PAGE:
Recirculating Advanced Coupled-cavity Etalon Receiver (RACER)
Advanced Coupled-cavity Etalon (ACE) significantly improves both in-band transmission and out-of-band rejection. In some cases, 12% more light is transmitted inside the passband and >3x more light is rejected outside the passband. Incorporating ACE into the recirculating etalon receiver (RER) improves performance significantly. ACE increases the wavelength resolution and enables closer channel spacing resulting in a very efficient, high resolution spectrometer. RACER has both high resolution and a high photon efficiency which allows flexibility for trading different combinations of reduced cross-talk and closer channel spacing.
electrical and electronics
Microfabrication process for building x-ray absorbers
A thin (0.3 um) e-beam evaporated gold absorber is supported by small gold stems that are electroplated from the temperature sensor and substrate upward. The process is kept at temperatures less than 65C to prevent plastic deformation of the photoresist stem template. This is accomplished by using no reflow of the mold photoresist, curing the absorber-masking photoresist with UV exposure and a long, low temperature bake instead of a standard high temperature bake, and etching of the absorber using a wet chemistry at room temperature instead of the high temperature ion mill step. The completed absorber stops x-rays of energy less than 1 keV with high efficiency in the evaporated gold top layer, thermalizes the absorbed energy rapidly, and conducts heat to the temperature sensing part of a microcalorimeter via the electroplated support stems.
Method for Absolute Calibration and Tracking of Large Format Detectors Using Laser Radar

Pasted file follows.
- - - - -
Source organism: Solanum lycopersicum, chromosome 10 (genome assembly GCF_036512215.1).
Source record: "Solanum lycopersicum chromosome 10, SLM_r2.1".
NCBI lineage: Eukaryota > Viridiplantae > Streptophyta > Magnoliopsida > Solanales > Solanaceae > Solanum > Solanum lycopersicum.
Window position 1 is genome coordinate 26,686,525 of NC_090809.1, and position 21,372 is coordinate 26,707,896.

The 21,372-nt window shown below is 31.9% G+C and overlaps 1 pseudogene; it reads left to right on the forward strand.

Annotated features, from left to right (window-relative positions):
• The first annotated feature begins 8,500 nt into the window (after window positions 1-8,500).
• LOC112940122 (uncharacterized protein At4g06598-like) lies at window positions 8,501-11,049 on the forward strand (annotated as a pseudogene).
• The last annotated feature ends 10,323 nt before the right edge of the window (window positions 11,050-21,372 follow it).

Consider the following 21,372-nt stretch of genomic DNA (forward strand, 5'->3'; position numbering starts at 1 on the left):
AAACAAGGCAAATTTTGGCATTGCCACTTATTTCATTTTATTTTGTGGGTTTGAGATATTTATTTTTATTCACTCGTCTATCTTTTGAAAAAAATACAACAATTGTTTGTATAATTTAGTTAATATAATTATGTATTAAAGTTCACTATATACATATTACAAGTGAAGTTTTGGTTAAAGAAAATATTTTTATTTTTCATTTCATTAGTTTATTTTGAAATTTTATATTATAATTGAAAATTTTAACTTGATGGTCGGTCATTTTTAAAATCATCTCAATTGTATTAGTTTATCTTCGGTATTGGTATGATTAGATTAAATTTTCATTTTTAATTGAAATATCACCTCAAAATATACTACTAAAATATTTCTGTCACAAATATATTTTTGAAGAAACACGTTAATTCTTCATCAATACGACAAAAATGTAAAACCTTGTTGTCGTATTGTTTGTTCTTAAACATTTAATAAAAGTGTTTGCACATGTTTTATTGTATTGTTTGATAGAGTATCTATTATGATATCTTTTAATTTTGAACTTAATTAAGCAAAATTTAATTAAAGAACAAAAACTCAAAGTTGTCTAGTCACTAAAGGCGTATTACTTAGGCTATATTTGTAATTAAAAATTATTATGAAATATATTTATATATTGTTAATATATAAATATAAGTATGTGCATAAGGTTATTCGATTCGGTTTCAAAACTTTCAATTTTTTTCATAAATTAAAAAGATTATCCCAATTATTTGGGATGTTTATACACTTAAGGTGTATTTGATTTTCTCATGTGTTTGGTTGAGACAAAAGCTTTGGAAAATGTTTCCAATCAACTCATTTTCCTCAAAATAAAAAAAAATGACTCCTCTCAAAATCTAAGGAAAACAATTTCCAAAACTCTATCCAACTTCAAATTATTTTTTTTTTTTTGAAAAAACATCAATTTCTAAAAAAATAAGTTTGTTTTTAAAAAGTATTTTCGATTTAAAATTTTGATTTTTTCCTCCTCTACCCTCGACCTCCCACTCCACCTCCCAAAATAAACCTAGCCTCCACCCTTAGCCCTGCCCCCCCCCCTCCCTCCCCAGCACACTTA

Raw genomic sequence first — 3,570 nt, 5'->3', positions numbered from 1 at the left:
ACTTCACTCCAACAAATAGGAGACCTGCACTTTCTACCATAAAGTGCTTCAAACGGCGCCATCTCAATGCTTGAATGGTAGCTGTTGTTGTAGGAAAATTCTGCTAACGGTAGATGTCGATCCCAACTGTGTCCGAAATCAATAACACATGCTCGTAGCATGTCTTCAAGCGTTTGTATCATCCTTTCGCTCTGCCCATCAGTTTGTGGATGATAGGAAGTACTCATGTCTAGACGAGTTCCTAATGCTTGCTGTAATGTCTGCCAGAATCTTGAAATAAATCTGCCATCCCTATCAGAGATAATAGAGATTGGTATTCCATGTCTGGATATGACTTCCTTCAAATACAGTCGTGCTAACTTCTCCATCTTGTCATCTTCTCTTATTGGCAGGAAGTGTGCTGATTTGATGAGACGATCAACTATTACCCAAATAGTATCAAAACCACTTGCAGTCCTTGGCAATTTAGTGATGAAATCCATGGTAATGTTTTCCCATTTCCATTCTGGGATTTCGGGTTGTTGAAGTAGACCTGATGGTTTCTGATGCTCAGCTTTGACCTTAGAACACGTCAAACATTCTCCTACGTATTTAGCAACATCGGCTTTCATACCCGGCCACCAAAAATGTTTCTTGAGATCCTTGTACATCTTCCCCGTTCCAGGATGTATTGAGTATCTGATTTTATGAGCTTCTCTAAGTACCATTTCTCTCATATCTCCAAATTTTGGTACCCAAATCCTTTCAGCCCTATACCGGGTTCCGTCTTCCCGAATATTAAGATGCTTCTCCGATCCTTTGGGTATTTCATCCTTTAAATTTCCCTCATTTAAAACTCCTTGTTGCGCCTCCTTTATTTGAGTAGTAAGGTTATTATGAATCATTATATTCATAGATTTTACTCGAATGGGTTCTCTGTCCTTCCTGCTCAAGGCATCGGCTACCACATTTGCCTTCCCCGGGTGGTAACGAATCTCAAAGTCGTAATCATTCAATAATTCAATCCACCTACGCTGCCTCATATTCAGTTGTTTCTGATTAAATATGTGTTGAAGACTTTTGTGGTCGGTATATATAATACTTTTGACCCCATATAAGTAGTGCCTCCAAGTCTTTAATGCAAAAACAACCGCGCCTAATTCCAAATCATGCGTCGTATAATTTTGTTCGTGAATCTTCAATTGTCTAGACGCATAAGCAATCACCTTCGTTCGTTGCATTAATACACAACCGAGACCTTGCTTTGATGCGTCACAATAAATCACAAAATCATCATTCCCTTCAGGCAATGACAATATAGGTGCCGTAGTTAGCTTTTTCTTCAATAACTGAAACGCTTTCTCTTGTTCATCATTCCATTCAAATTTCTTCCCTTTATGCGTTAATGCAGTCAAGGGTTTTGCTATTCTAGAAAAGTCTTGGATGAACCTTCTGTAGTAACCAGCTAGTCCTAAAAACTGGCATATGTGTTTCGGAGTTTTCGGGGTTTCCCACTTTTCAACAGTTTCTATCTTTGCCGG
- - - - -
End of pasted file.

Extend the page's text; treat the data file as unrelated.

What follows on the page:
The purpose of this technology is to obtain charge coupled device (CCD) pixel location knowledge in 6 degrees of freedom with detector alignment precision of tens of microns of absolute uncertainty in a mechanical coordinate system. This non-contact approach involves the use of laser radar to obtain the orientation of the CCD pixels on a large format detector. This information can be used to align a detector in an optical system or interpolate image data from the CCD and correlate image features with physical locations in real space. The X, Y pixel value results for image analysis can be transformed into a three dimensional coordinate system. Using the laser radar, the CCD pixels are physically mapped and then related to external metrology targets on the detector housing. To accomplish this mapping, the laser radar is pointed at and focused on three or more locations on the detectors active area where a full frame readout of the detector is captured. This approach addresses a couple of technical challenges. The first challenge was to place a detector accurately and effectively as to have the OTE pupil image in plane with the detector pixels. Lastly, once the detector alignment is accomplished, how can the location of key features be established in the working coordinate system. This solution satisfies both of those challenges.